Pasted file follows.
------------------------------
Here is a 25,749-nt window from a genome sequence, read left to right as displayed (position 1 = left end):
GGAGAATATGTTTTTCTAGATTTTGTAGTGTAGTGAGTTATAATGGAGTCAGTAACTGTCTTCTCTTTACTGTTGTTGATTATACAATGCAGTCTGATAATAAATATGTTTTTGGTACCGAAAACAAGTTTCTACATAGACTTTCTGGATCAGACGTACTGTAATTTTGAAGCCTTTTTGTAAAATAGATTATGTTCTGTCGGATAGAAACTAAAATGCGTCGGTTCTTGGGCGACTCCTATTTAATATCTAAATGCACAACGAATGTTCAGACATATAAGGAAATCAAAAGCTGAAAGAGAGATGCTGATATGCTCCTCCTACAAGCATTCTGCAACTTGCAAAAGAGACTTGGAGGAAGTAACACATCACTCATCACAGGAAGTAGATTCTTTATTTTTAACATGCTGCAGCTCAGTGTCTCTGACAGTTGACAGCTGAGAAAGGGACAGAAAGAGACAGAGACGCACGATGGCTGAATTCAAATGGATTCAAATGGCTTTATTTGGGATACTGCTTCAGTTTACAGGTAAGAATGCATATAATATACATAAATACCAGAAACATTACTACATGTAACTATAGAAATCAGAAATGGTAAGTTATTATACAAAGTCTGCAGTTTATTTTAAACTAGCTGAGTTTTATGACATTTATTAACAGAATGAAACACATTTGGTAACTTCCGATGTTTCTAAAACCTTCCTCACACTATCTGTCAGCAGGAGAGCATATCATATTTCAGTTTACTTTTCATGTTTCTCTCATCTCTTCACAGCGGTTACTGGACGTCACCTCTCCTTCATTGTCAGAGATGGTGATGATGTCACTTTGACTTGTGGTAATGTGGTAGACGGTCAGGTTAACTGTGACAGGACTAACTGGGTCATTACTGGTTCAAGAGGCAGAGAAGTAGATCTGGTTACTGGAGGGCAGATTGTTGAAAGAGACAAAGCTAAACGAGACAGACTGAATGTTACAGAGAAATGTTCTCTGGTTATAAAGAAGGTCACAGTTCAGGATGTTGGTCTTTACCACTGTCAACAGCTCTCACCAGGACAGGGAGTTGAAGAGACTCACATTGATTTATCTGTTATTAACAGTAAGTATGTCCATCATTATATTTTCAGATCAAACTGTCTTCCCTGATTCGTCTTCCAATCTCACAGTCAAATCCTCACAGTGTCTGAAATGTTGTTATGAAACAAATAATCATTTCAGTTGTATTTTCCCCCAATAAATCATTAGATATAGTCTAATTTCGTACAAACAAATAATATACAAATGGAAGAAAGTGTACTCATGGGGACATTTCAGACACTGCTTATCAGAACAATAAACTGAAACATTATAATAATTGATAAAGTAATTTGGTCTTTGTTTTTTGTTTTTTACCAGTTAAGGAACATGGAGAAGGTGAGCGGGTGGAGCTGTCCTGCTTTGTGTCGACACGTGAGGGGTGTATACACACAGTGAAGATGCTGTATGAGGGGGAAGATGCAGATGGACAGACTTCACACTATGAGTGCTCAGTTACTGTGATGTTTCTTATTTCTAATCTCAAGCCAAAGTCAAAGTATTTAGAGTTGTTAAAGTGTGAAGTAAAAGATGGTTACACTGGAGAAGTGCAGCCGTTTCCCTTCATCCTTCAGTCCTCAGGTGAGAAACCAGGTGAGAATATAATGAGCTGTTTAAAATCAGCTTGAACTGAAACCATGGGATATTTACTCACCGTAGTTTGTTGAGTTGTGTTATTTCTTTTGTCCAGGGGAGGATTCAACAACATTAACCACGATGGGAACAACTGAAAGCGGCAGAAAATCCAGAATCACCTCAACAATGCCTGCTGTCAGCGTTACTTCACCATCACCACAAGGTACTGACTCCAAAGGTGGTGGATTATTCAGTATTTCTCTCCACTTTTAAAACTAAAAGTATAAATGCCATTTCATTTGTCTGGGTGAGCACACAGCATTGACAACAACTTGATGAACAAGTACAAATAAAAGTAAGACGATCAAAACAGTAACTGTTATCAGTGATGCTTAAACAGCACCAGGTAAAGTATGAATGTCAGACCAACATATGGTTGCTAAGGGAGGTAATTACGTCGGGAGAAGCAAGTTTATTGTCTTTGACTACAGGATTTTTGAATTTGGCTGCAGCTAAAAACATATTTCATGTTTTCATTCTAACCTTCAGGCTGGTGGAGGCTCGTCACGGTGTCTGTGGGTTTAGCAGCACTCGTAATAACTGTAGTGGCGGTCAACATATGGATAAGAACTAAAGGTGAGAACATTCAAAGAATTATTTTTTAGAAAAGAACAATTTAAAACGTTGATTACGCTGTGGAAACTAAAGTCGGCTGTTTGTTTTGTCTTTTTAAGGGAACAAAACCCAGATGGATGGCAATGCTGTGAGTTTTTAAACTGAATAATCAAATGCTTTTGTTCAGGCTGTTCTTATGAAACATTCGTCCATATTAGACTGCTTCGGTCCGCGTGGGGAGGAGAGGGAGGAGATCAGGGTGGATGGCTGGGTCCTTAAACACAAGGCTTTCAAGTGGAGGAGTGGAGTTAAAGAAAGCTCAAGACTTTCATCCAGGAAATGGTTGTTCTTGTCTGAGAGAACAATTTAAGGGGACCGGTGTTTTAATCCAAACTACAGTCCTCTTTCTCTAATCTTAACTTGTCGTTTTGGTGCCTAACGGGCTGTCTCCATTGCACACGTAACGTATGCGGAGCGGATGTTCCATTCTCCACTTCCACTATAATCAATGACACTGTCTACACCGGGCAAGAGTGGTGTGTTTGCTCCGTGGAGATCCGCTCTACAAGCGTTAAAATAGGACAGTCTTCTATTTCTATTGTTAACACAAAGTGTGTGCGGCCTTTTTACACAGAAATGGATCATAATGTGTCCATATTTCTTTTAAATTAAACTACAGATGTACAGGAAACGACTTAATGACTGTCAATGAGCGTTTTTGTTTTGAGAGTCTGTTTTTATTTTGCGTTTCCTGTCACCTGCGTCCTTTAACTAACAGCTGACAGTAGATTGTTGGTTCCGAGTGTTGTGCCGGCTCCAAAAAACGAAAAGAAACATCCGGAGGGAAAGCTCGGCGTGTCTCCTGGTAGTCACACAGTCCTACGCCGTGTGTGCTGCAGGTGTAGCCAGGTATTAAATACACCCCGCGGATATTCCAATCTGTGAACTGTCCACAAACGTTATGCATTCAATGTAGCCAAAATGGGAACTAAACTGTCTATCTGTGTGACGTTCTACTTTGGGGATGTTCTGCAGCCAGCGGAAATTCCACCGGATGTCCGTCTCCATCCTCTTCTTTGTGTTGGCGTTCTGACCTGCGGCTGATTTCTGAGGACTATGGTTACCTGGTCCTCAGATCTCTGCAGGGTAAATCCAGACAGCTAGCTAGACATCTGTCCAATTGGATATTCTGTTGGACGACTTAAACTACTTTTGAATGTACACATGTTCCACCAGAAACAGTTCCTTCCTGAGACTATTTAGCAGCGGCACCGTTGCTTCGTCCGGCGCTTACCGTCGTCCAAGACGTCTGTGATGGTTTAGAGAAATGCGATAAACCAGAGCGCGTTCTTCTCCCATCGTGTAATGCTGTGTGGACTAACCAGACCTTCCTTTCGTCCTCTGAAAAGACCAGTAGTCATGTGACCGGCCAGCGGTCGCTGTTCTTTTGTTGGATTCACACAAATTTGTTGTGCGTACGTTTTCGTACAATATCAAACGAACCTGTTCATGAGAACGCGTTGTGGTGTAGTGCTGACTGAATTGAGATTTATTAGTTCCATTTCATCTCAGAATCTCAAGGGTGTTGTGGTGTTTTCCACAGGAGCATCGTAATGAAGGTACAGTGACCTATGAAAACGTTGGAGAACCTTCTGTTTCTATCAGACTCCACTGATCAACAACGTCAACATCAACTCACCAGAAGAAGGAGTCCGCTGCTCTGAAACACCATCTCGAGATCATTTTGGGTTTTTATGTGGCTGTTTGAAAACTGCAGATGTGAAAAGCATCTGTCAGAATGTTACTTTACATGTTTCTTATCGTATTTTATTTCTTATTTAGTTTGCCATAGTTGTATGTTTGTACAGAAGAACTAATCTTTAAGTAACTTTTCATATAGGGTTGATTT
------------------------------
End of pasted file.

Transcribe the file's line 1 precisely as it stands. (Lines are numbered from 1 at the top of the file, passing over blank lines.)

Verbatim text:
Here is a 25,749-nt window from a genome sequence, read left to right as displayed (position 1 = left end):